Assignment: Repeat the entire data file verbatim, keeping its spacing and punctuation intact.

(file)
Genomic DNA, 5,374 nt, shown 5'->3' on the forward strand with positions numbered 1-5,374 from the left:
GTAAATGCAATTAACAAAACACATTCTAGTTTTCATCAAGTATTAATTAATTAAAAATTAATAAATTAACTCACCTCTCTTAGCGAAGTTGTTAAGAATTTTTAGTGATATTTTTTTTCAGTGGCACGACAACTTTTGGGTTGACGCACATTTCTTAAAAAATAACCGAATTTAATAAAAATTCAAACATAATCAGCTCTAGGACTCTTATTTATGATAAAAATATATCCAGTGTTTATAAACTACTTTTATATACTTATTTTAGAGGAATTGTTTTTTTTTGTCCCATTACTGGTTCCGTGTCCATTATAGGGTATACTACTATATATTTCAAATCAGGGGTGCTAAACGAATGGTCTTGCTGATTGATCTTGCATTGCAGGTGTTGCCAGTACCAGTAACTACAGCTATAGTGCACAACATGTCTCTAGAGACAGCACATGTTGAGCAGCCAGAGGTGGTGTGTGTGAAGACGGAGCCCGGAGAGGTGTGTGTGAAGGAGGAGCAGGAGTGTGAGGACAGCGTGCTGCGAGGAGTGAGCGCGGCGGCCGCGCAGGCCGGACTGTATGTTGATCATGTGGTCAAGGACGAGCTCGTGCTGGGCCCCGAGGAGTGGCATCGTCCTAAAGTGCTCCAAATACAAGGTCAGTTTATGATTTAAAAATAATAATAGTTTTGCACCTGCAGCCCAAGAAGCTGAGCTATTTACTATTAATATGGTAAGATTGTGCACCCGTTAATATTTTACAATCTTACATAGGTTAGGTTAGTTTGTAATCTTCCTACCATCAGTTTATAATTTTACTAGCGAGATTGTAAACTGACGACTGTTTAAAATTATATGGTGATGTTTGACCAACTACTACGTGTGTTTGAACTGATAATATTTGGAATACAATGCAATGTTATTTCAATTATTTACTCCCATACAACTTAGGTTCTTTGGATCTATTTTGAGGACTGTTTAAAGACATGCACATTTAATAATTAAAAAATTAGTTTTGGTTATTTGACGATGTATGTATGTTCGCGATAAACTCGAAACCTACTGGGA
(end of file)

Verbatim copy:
Genomic DNA, 5,374 nt, shown 5'->3' on the forward strand with positions numbered 1-5,374 from the left:
GTAAATGCAATTAACAAAACACATTCTAGTTTTCATCAAGTATTAATTAATTAAAAATTAATAAATTAACTCACCTCTCTTAGCGAAGTTGTTAAGAATTTTTAGTGATATTTTTTTTCAGTGGCACGACAACTTTTGGGTTGACGCACATTTCTTAAAAAATAACCGAATTTAATAAAAATTCAAACATAATCAGCTCTAGGACTCTTATTTATGATAAAAATATATCCAGTGTTTATAAACTACTTTTATATACTTATTTTAGAGGAATTGTTTTTTTTTGTCCCATTACTGGTTCCGTGTCCATTATAGGGTATACTACTATATATTTCAAATCAGGGGTGCTAAACGAATGGTCTTGCTGATTGATCTTGCATTGCAGGTGTTGCCAGTACCAGTAACTACAGCTATAGTGCACAACATGTCTCTAGAGACAGCACATGTTGAGCAGCCAGAGGTGGTGTGTGTGAAGACGGAGCCCGGAGAGGTGTGTGTGAAGGAGGAGCAGGAGTGTGAGGACAGCGTGCTGCGAGGAGTGAGCGCGGCGGCCGCGCAGGCCGGACTGTATGTTGATCATGTGGTCAAGGACGAGCTCGTGCTGGGCCCCGAGGAGTGGCATCGTCCTAAAGTGCTCCAAATACAAGGTCAGTTTATGATTTAAAAATAATAATAGTTTTGCACCTGCAGCCCAAGAAGCTGAGCTATTTACTATTAATATGGTAAGATTGTGCACCCGTTAATATTTTACAATCTTACATAGGTTAGGTTAGTTTGTAATCTTCCTACCATCAGTTTATAATTTTACTAGCGAGATTGTAAACTGACGACTGTTTAAAATTATATGGTGATGTTTGACCAACTACTACGTGTGTTTGAACTGATAATATTTGGAATACAATGCAATGTTATTTCAATTATTTACTCCCATACAACTTAGGTTCTTTGGATCTATTTTGAGGACTGTTTAAAGACATGCACATTTAATAATTAAAAAATTAGTTTTGGTTATTTGACGATGTATGTATGTTCGCGATAAACTCGAAACCTACTGGGA